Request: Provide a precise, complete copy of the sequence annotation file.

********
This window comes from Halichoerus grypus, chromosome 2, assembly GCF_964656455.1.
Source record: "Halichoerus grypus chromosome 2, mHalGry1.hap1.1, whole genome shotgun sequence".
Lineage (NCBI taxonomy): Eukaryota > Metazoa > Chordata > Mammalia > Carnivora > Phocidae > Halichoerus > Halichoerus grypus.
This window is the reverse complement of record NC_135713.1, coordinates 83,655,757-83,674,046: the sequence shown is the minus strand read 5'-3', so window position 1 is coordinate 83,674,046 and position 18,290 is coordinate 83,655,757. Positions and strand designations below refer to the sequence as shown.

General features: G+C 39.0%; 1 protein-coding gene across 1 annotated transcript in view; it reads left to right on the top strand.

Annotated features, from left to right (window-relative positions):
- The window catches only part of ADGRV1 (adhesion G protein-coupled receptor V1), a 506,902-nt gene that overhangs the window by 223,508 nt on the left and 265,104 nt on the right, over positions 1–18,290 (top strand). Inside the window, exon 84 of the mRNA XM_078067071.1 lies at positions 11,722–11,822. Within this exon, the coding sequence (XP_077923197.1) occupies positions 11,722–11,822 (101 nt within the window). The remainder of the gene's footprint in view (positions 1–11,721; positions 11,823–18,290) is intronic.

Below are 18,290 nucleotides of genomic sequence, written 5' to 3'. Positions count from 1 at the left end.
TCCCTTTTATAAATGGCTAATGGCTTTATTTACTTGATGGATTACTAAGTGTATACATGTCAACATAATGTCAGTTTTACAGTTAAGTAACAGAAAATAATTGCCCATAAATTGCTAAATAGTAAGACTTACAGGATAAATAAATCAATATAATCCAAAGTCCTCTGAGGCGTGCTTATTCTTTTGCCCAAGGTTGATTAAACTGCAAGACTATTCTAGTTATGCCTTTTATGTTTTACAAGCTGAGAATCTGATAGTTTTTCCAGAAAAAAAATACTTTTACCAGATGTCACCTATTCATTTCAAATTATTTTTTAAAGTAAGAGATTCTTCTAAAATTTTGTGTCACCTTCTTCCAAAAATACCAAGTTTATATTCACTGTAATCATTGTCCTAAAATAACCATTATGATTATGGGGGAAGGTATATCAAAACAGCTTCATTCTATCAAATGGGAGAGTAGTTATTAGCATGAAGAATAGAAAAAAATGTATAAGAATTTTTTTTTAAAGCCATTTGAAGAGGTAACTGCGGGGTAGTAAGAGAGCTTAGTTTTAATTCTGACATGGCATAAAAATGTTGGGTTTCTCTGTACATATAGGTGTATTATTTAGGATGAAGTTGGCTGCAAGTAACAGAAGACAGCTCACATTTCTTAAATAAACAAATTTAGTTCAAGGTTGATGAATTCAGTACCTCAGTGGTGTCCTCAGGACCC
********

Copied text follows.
This window comes from Halichoerus grypus, chromosome 2, assembly GCF_964656455.1.
Source record: "Halichoerus grypus chromosome 2, mHalGry1.hap1.1, whole genome shotgun sequence".
Lineage (NCBI taxonomy): Eukaryota > Metazoa > Chordata > Mammalia > Carnivora > Phocidae > Halichoerus > Halichoerus grypus.
This window is the reverse complement of record NC_135713.1, coordinates 83,655,757-83,674,046: the sequence shown is the minus strand read 5'-3', so window position 1 is coordinate 83,674,046 and position 18,290 is coordinate 83,655,757. Positions and strand designations below refer to the sequence as shown.

General features: G+C 39.0%; 1 protein-coding gene across 1 annotated transcript in view; it reads left to right on the top strand.

Annotated features, from left to right (window-relative positions):
- The window catches only part of ADGRV1 (adhesion G protein-coupled receptor V1), a 506,902-nt gene that overhangs the window by 223,508 nt on the left and 265,104 nt on the right, over positions 1–18,290 (top strand). Inside the window, exon 84 of the mRNA XM_078067071.1 lies at positions 11,722–11,822. Within this exon, the coding sequence (XP_077923197.1) occupies positions 11,722–11,822 (101 nt within the window). The remainder of the gene's footprint in view (positions 1–11,721; positions 11,823–18,290) is intronic.

Below are 18,290 nucleotides of genomic sequence, written 5' to 3'. Positions count from 1 at the left end.
TCCCTTTTATAAATGGCTAATGGCTTTATTTACTTGATGGATTACTAAGTGTATACATGTCAACATAATGTCAGTTTTACAGTTAAGTAACAGAAAATAATTGCCCATAAATTGCTAAATAGTAAGACTTACAGGATAAATAAATCAATATAATCCAAAGTCCTCTGAGGCGTGCTTATTCTTTTGCCCAAGGTTGATTAAACTGCAAGACTATTCTAGTTATGCCTTTTATGTTTTACAAGCTGAGAATCTGATAGTTTTTCCAGAAAAAAAATACTTTTACCAGATGTCACCTATTCATTTCAAATTATTTTTTAAAGTAAGAGATTCTTCTAAAATTTTGTGTCACCTTCTTCCAAAAATACCAAGTTTATATTCACTGTAATCATTGTCCTAAAATAACCATTATGATTATGGGGGAAGGTATATCAAAACAGCTTCATTCTATCAAATGGGAGAGTAGTTATTAGCATGAAGAATAGAAAAAAATGTATAAGAATTTTTTTTTAAAGCCATTTGAAGAGGTAACTGCGGGGTAGTAAGAGAGCTTAGTTTTAATTCTGACATGGCATAAAAATGTTGGGTTTCTCTGTACATATAGGTGTATTATTTAGGATGAAGTTGGCTGCAAGTAACAGAAGACAGCTCACATTTCTTAAATAAACAAATTTAGTTCAAGGTTGATGAATTCAGTACCTCAGTGGTGTCCTCAGGACCC